Delilah Dirk and the Turkish Lieutenant by Tony Cliff. First Second, 2013.
Constantinople, 1807. Lieutenant Erdemoglu Selim first meets Delilah Dirk in prison, when he takes her official interview. She’s in for trespassing. Miss Dirk is an adventuress: half English, half Greek, all trouble-maker. When she escapes quite handily shortly afterwards, Selim ends up being blamed. Miss Dirk is not wandering aimlessly: she plans to steal loot back from the evil pirate captain Zakul, whose depredations have made life difficult for her struggling merchant uncle.
There are lots of fun action scenes, reminiscent to me of the Three Thieves books, but here they are punctuated by quiet conversations between Mr. Selim and Miss Dirk on board ship or around a campfire in the wilderness, where they discuss things such as good quality tea and the relative merits of city versus wilderness living. Always, the reader wonders where Mr. Selim will find his next cup of tea and if he will survive making the acquaintance of Miss Dirk.
The story is drawn with angular lines and fluid faces, making for a very fun story. My love and I both found historical quibbles – he thought the boat looked much too late period, though he withdrew his objections when it started flying. I thought Delilah Dirk’s outfit resembled nothing historical and was wildly improbable. It’s a fantasy adventure, so we let these things go in favor of enjoying the ride.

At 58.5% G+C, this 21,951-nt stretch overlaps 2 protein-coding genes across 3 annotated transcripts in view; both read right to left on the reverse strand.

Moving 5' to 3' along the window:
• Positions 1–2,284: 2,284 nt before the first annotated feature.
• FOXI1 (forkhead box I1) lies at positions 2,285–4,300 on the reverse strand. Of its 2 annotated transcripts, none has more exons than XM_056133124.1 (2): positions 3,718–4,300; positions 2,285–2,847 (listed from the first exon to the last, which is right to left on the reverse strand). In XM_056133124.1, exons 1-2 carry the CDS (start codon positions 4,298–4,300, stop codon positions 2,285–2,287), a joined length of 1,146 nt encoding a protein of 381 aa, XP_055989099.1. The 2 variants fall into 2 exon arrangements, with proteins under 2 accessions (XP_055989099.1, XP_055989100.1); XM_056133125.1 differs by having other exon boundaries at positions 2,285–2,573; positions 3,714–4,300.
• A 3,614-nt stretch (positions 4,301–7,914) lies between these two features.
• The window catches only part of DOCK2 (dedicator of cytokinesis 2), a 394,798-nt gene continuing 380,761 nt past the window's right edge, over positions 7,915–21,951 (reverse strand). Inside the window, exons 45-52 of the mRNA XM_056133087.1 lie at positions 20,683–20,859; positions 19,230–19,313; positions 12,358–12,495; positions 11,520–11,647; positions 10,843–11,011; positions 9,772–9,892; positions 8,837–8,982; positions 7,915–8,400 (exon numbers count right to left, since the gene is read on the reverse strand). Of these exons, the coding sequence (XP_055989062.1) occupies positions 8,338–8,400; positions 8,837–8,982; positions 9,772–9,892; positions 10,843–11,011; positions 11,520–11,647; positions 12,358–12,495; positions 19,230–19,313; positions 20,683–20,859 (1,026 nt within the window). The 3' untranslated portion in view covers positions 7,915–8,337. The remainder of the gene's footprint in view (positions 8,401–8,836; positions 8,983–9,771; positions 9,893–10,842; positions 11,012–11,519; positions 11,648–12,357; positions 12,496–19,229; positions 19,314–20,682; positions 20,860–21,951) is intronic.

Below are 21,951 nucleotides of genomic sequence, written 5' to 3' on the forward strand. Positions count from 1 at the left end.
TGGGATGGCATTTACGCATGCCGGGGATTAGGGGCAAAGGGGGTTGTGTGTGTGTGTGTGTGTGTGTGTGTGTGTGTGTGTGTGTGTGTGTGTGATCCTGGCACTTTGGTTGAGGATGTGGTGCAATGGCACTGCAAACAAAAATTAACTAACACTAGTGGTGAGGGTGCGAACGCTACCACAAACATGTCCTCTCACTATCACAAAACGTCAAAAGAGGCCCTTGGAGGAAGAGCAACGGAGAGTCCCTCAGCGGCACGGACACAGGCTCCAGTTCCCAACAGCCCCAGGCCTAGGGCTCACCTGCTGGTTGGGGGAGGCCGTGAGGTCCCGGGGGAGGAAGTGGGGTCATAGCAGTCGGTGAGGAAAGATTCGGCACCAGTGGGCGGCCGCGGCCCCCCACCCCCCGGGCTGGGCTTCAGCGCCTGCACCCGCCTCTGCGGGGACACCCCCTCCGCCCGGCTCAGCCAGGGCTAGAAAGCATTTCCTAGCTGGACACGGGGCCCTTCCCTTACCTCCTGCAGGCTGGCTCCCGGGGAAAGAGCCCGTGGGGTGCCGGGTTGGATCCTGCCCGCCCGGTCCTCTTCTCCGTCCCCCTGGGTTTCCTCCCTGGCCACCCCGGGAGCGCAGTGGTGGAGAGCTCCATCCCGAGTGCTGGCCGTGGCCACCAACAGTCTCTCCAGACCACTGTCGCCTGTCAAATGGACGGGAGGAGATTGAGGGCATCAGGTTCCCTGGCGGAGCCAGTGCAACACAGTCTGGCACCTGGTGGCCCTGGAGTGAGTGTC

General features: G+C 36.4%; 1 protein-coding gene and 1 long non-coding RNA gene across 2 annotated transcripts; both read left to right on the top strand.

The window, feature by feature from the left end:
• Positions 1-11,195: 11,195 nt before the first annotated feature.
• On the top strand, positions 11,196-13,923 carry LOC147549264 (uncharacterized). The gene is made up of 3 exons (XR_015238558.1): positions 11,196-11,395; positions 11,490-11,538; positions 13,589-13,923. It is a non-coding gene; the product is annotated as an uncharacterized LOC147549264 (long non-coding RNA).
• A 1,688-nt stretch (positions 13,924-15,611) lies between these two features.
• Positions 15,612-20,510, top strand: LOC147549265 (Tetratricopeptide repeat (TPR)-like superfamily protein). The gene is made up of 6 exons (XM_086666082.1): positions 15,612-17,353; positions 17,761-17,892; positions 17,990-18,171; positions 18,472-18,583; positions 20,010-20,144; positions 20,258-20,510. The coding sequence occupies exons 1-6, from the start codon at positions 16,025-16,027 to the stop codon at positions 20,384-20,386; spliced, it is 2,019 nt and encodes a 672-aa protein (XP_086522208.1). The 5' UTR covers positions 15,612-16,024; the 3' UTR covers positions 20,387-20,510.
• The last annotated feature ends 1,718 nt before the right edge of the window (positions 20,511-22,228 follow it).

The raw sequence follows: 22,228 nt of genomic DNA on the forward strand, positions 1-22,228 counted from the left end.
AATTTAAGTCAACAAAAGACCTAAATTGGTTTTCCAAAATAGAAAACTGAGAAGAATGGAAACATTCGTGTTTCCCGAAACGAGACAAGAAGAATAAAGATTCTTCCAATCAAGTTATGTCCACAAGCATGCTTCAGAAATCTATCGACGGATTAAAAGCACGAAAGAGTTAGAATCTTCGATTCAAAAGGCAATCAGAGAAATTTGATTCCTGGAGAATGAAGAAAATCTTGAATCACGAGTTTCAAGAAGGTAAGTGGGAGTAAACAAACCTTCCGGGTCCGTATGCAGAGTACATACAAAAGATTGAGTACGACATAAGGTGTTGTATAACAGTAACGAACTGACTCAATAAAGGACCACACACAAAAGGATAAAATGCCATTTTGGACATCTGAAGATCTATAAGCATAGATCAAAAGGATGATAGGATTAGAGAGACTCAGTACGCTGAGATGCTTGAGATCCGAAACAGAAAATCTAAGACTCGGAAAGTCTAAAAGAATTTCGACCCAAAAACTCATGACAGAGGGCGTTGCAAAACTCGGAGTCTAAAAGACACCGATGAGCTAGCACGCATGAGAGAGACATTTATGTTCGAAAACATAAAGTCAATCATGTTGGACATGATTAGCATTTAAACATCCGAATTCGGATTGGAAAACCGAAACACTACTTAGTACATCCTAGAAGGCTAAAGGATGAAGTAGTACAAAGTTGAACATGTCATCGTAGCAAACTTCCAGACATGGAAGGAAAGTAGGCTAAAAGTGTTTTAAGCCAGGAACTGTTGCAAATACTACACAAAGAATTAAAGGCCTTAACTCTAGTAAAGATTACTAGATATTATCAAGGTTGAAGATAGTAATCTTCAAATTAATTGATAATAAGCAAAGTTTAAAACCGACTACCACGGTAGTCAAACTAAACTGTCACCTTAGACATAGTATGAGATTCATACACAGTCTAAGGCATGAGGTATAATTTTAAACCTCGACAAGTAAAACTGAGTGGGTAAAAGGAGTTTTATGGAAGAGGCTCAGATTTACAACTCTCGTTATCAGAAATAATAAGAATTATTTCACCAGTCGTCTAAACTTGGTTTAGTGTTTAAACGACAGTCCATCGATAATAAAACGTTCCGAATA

I’d recommended that the teen librarian buy this for her graphic novel collection, based on the large number of good reviews I was seeing of it. It’s been going out gangbusters here, and deservedly so. It’s also been nominated for a Cybils in the graphics category, though for kids rather than teens. It could go either way, really. There’s some cartoony violence and nothing really sexual, but the characters are all adults. Comic publishers like to publish things as “all ages”, which makes things difficult for libraries with separate shelving areas, but this really is one that would be fun from at least third grade up through adults.